In his book Where Your Treasure Is: Psalms that Summon You from Self to Community, Eugene Peterson studies “psalms that shaped the politics of Israel and can shape the politics of America” [or Great Britain]:
2 the unselfing of America
He comments, “writing about prayer is not prayer; neither is reading about it. Prayer is, well – prayer.” He then suggests a way of going about it.
- Gather a few friends and commit yourselves to meet together for the “unselfing of America [or your own nation, if it is different].”
- When you meet, pray the Psalm; discuss its application to your nation; pray it again; spend time in silence letting it soak in; and pray it a third time.
- Look for God to draw you into action.
Some quotes from the book:
Prayer is political action. That we have not collapsed into anarchy is due more to prayer than to the police.
The single most widespread misunderstanding of prayer is that it is private.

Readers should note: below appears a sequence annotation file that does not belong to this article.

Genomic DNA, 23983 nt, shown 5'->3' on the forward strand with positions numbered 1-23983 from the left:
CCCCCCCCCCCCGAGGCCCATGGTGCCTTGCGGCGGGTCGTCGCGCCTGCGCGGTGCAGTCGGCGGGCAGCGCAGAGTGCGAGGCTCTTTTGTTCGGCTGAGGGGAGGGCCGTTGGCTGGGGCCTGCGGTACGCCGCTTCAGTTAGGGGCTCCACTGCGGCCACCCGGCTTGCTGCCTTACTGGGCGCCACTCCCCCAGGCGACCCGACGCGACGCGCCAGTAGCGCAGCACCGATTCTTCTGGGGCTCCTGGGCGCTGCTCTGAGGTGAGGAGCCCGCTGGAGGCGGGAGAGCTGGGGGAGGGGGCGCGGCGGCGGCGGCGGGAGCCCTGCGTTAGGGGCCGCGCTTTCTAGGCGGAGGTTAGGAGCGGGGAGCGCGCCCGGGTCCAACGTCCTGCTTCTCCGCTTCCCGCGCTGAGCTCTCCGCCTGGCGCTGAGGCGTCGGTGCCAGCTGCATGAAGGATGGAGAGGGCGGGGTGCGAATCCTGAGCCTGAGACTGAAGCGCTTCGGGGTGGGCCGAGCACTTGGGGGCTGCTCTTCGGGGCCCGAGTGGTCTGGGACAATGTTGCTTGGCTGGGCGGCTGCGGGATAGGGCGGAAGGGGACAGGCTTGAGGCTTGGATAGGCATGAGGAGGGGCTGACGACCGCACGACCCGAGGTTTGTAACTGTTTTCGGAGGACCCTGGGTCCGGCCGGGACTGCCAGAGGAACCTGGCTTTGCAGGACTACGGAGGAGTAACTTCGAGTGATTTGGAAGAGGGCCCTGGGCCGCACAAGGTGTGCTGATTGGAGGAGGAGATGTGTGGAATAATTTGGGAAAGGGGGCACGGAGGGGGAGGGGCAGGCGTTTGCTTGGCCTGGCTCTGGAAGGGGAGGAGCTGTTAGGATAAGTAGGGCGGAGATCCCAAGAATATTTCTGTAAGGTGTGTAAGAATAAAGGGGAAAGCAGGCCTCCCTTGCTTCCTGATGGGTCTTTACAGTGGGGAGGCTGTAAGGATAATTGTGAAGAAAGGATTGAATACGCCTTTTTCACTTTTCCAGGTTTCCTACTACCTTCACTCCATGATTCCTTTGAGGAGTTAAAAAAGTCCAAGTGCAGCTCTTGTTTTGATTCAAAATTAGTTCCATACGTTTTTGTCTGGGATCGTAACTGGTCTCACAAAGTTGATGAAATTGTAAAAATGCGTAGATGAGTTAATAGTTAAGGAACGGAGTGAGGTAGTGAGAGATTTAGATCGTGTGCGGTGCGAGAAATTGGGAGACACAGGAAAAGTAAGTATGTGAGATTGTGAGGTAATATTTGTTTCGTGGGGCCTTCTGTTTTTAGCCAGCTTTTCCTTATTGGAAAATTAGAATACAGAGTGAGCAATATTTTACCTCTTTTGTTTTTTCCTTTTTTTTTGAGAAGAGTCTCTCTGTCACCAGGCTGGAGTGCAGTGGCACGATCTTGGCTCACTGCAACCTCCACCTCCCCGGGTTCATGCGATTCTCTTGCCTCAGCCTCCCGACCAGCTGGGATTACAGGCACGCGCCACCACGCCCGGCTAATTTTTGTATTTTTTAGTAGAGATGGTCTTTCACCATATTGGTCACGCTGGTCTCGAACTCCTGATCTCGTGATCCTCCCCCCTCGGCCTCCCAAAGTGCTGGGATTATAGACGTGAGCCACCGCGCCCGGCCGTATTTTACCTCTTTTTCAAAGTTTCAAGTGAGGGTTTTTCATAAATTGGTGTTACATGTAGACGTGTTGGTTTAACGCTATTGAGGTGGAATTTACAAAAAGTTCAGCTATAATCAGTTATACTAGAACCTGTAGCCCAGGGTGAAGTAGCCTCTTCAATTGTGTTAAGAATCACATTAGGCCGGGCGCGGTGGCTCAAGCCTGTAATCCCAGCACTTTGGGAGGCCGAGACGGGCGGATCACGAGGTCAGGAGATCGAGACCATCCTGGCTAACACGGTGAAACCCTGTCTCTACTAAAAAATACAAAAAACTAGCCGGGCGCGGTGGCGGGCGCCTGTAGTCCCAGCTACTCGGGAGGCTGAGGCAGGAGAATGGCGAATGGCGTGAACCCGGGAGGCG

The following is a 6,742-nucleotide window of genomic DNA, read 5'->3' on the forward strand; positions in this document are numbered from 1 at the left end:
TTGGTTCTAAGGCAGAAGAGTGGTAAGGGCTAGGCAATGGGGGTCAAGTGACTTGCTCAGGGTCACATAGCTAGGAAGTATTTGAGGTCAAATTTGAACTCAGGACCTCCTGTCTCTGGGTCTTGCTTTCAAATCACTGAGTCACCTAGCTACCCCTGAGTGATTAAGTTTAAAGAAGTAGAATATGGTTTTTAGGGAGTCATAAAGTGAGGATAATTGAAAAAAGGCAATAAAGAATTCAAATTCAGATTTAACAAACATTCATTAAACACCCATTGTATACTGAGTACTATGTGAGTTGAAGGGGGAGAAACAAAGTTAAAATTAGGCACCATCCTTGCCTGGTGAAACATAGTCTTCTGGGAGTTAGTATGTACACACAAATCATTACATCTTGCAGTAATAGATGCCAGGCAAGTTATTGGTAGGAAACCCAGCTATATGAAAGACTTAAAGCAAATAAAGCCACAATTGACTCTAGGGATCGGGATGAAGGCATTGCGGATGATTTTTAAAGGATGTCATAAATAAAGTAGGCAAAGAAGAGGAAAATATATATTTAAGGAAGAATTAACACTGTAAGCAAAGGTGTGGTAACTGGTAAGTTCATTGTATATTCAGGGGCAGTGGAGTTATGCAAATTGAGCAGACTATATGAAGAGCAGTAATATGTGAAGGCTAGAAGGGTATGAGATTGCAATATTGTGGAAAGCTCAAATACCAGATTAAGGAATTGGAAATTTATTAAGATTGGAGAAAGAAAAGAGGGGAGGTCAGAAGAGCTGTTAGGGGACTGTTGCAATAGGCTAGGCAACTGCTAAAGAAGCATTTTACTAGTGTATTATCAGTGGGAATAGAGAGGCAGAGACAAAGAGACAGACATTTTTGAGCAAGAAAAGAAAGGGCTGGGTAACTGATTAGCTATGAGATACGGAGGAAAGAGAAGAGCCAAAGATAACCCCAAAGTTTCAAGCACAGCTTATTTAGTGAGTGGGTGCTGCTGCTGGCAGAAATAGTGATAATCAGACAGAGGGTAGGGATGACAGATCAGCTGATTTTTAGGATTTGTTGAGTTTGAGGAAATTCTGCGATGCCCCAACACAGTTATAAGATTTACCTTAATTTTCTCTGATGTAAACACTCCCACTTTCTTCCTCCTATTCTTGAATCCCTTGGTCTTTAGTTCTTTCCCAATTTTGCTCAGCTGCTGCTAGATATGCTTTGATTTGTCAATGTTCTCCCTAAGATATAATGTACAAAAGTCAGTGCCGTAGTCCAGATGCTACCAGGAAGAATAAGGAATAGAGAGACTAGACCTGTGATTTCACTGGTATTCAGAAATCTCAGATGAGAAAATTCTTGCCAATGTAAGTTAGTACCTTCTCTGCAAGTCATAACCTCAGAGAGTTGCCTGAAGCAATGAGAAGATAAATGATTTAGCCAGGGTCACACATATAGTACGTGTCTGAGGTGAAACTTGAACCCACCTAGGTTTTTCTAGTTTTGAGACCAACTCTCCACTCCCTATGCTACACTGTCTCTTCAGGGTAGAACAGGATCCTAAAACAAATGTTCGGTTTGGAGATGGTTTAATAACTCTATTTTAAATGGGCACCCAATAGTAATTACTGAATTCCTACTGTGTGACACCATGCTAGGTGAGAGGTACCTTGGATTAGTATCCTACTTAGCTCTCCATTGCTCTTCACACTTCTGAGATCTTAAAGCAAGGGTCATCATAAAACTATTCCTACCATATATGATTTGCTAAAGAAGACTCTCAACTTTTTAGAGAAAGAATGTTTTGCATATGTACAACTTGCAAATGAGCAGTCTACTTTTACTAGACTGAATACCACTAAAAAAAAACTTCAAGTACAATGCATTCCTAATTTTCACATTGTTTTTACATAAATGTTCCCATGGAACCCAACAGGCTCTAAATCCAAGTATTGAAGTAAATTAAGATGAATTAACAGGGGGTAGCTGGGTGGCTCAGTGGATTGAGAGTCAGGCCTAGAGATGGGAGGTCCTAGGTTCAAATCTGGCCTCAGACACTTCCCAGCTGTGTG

The best school for prayer continues to be the Psalms. It also turns out to be an immersion in politics.
Prayer was [the Psalmists’] characteristic society-shaping and soul-nurturing act.
Two psalms are carefully set as an introduction [to the Psalter]. Psalm 1 is a laser concentration on the person; Psalm 2 is a wide-angle lens on politics. We love Psalm 1 and ignore Psalm 2.
We often imagine that the psalms are private compositions. All of them are corporate; all were prayed by and in the community. We are made citizens of a kingdom, that is, a society. [God] teaches us the language of the kingdom by providing us with the psalms, which turn out to be as concerned with rough-and-tumble politics as they are with quiet waters of piety.